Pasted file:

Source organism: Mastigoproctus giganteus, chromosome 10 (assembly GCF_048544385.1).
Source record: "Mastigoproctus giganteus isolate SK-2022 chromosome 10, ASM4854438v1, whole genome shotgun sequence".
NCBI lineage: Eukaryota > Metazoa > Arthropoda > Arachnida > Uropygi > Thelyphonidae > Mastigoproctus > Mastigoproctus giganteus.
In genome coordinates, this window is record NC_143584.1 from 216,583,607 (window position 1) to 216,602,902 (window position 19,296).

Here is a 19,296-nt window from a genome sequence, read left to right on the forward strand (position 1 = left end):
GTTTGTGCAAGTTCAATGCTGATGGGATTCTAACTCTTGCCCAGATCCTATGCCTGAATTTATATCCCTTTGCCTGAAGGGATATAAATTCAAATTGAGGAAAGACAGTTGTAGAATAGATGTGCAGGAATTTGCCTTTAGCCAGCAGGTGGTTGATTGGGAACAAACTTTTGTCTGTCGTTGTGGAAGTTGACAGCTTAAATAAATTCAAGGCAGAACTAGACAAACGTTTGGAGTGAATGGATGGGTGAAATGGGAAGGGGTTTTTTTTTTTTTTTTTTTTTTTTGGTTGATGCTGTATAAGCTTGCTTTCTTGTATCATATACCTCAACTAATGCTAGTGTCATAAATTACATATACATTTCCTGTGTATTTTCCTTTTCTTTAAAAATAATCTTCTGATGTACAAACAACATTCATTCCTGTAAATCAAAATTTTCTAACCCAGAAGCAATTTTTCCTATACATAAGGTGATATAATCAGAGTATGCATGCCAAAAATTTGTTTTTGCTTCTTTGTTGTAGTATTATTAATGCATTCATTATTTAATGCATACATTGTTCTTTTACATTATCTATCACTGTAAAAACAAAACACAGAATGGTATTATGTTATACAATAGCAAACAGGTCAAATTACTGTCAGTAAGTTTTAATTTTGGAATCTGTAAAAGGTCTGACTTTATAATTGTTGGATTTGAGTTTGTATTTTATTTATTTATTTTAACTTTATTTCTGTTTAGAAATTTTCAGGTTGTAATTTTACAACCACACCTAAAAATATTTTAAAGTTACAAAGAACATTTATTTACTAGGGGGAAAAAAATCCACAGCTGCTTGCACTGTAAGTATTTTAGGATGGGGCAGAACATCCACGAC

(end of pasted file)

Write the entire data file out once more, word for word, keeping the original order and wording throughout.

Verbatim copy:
Source organism: Mastigoproctus giganteus, chromosome 10 (assembly GCF_048544385.1).
Source record: "Mastigoproctus giganteus isolate SK-2022 chromosome 10, ASM4854438v1, whole genome shotgun sequence".
NCBI lineage: Eukaryota > Metazoa > Arthropoda > Arachnida > Uropygi > Thelyphonidae > Mastigoproctus > Mastigoproctus giganteus.
In genome coordinates, this window is record NC_143584.1 from 216,583,607 (window position 1) to 216,602,902 (window position 19,296).

Here is a 19,296-nt window from a genome sequence, read left to right on the forward strand (position 1 = left end):
GTTTGTGCAAGTTCAATGCTGATGGGATTCTAACTCTTGCCCAGATCCTATGCCTGAATTTATATCCCTTTGCCTGAAGGGATATAAATTCAAATTGAGGAAAGACAGTTGTAGAATAGATGTGCAGGAATTTGCCTTTAGCCAGCAGGTGGTTGATTGGGAACAAACTTTTGTCTGTCGTTGTGGAAGTTGACAGCTTAAATAAATTCAAGGCAGAACTAGACAAACGTTTGGAGTGAATGGATGGGTGAAATGGGAAGGGGTTTTTTTTTTTTTTTTTTTTTTTTGGTTGATGCTGTATAAGCTTGCTTTCTTGTATCATATACCTCAACTAATGCTAGTGTCATAAATTACATATACATTTCCTGTGTATTTTCCTTTTCTTTAAAAATAATCTTCTGATGTACAAACAACATTCATTCCTGTAAATCAAAATTTTCTAACCCAGAAGCAATTTTTCCTATACATAAGGTGATATAATCAGAGTATGCATGCCAAAAATTTGTTTTTGCTTCTTTGTTGTAGTATTATTAATGCATTCATTATTTAATGCATACATTGTTCTTTTACATTATCTATCACTGTAAAAACAAAACACAGAATGGTATTATGTTATACAATAGCAAACAGGTCAAATTACTGTCAGTAAGTTTTAATTTTGGAATCTGTAAAAGGTCTGACTTTATAATTGTTGGATTTGAGTTTGTATTTTATTTATTTATTTTAACTTTATTTCTGTTTAGAAATTTTCAGGTTGTAATTTTACAACCACACCTAAAAATATTTTAAAGTTACAAAGAACATTTATTTACTAGGGGGAAAAAAATCCACAGCTGCTTGCACTGTAAGTATTTTAGGATGGGGCAGAACATCCACGAC